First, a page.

I get that you're cloning a whole cDNA library, but why does E. coli need a complementary gene to allow the gene expression? Why is that complementary gene considered to be a mutant? AND how does one detect the gene of interest after cloning?

What is this kind of cloning used for?


closed as unclear what you're asking by AliceD, another 'Homo sapien', Bryan Krause, David, James Feb 23 '17 at 3:14

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  • $\begingroup$ Your question is unclear, which is why there are four votes to close it. I have constructed cloned cDNA libraries and I have no idea what your question means. Please clarify it if you want an answer. $\endgroup$ – David Feb 22 '17 at 19:41
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    $\begingroup$ I thought your question was clear enough, but it may be closed as too broad since there are multiple questions on what is a rather large subject. Given that you apparently now understand the basics, perhaps you could narrow your question to the specifics of what is still confusing you. Or start a new question. $\endgroup$ – canadianer Feb 22 '17 at 20:36
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    $\begingroup$ PS You're not "too undergrad" (ha!) for the site. Most questions asked here are at an undergrad or popular science level. $\endgroup$ – canadianer Feb 22 '17 at 20:38
  • $\begingroup$ @canadianer great that makes me feel much better because I really love this site! I will take you up on the advice to narrow the questions, thanks! $\endgroup$ – Kirstie Alexandra Jiles Feb 22 '17 at 20:59

I figured it out. You're complementation cloning when you know the function of a mutant sequence but not it's sequence. For example, your organism (human) gets skin cancer from too much UV light exposure.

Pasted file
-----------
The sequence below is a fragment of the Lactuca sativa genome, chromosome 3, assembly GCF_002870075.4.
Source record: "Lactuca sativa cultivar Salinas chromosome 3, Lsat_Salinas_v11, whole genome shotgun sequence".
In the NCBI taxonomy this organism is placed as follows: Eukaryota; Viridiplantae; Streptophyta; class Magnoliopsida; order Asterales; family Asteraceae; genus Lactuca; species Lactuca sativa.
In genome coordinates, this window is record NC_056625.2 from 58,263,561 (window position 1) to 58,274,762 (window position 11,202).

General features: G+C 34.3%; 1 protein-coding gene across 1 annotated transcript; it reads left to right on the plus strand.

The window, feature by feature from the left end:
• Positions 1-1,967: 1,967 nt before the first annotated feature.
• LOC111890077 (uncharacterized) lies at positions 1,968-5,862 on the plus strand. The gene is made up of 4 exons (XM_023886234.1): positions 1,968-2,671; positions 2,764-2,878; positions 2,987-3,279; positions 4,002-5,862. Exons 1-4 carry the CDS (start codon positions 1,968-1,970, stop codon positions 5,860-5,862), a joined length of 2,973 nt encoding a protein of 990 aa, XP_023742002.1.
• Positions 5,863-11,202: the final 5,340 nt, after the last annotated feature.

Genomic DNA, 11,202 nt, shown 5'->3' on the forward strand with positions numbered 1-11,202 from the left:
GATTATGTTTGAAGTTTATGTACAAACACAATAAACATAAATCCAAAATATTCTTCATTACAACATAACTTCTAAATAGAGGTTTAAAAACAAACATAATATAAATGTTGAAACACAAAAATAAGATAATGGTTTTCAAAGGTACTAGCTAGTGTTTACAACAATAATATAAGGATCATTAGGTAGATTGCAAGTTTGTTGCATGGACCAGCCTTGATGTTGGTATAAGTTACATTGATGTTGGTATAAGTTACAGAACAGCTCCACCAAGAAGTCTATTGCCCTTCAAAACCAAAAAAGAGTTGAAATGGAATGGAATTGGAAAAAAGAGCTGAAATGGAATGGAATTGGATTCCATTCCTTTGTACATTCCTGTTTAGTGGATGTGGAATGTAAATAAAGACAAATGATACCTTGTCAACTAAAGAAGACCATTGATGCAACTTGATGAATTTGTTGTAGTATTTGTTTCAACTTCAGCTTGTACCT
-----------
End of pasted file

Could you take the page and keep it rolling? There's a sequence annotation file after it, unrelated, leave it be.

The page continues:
With complementation, two mutants can restore the wild type phenotype (well functioning UV repair).

We know E. coli has a well studied UV repair gene so you transform the cDNA library from your human into an E. coli which we know has the mutation, then grow them all under intense UV light. The E. coli with the human mutant allele (the right cDNA fragment) will survive, so you can amplify that colony, sequence it, and then use it as a diagnostic tool in humans.

I'm wondering why that was vague. Is "complementation cloning" not a well used name for that technique? Was the question too broad or elementary? It's the first time I've used Stack and it seems I may be a little too undergrad for this crowd.

  • $\begingroup$ If my answer clarifies, please feel free to fill in gaps I left out because I'm still trying to understand some of the reasons this technique works and why we'd use it. $\endgroup$ – Kirstie Alexandra Jiles Feb 22 '17 at 20:07

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